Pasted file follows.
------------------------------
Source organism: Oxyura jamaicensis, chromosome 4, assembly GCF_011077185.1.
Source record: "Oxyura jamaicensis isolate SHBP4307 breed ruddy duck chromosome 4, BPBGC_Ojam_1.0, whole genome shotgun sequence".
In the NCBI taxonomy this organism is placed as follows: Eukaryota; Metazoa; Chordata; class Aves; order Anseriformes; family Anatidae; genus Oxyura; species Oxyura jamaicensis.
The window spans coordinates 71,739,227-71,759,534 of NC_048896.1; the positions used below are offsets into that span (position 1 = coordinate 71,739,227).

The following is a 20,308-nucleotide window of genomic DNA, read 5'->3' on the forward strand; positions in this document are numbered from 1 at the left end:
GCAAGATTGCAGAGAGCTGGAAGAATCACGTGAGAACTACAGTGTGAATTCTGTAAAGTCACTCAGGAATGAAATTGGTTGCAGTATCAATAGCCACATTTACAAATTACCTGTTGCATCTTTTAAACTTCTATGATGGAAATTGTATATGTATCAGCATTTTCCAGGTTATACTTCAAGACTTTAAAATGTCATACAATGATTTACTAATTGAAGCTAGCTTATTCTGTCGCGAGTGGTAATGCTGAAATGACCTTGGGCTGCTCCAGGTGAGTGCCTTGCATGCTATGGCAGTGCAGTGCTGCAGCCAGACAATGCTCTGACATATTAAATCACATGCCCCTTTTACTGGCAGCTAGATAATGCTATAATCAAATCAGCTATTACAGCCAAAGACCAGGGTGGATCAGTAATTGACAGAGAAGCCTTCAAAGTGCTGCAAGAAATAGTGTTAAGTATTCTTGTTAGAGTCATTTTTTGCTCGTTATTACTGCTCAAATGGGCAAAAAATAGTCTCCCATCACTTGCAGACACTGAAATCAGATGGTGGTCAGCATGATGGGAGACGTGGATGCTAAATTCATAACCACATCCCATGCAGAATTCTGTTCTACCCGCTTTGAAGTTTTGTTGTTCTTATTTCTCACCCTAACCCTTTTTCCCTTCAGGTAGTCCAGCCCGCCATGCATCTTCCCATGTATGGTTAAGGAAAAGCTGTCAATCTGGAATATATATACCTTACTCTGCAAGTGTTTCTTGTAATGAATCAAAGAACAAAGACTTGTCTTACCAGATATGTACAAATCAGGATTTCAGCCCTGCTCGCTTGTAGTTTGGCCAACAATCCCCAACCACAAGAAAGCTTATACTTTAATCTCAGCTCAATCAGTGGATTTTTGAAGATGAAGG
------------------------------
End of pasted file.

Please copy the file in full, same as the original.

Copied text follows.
Source organism: Oxyura jamaicensis, chromosome 4, assembly GCF_011077185.1.
Source record: "Oxyura jamaicensis isolate SHBP4307 breed ruddy duck chromosome 4, BPBGC_Ojam_1.0, whole genome shotgun sequence".
In the NCBI taxonomy this organism is placed as follows: Eukaryota; Metazoa; Chordata; class Aves; order Anseriformes; family Anatidae; genus Oxyura; species Oxyura jamaicensis.
The window spans coordinates 71,739,227-71,759,534 of NC_048896.1; the positions used below are offsets into that span (position 1 = coordinate 71,739,227).

The following is a 20,308-nucleotide window of genomic DNA, read 5'->3' on the forward strand; positions in this document are numbered from 1 at the left end:
GCAAGATTGCAGAGAGCTGGAAGAATCACGTGAGAACTACAGTGTGAATTCTGTAAAGTCACTCAGGAATGAAATTGGTTGCAGTATCAATAGCCACATTTACAAATTACCTGTTGCATCTTTTAAACTTCTATGATGGAAATTGTATATGTATCAGCATTTTCCAGGTTATACTTCAAGACTTTAAAATGTCATACAATGATTTACTAATTGAAGCTAGCTTATTCTGTCGCGAGTGGTAATGCTGAAATGACCTTGGGCTGCTCCAGGTGAGTGCCTTGCATGCTATGGCAGTGCAGTGCTGCAGCCAGACAATGCTCTGACATATTAAATCACATGCCCCTTTTACTGGCAGCTAGATAATGCTATAATCAAATCAGCTATTACAGCCAAAGACCAGGGTGGATCAGTAATTGACAGAGAAGCCTTCAAAGTGCTGCAAGAAATAGTGTTAAGTATTCTTGTTAGAGTCATTTTTTGCTCGTTATTACTGCTCAAATGGGCAAAAAATAGTCTCCCATCACTTGCAGACACTGAAATCAGATGGTGGTCAGCATGATGGGAGACGTGGATGCTAAATTCATAACCACATCCCATGCAGAATTCTGTTCTACCCGCTTTGAAGTTTTGTTGTTCTTATTTCTCACCCTAACCCTTTTTCCCTTCAGGTAGTCCAGCCCGCCATGCATCTTCCCATGTATGGTTAAGGAAAAGCTGTCAATCTGGAATATATATACCTTACTCTGCAAGTGTTTCTTGTAATGAATCAAAGAACAAAGACTTGTCTTACCAGATATGTACAAATCAGGATTTCAGCCCTGCTCGCTTGTAGTTTGGCCAACAATCCCCAACCACAAGAAAGCTTATACTTTAATCTCAGCTCAATCAGTGGATTTTTGAAGATGAAGG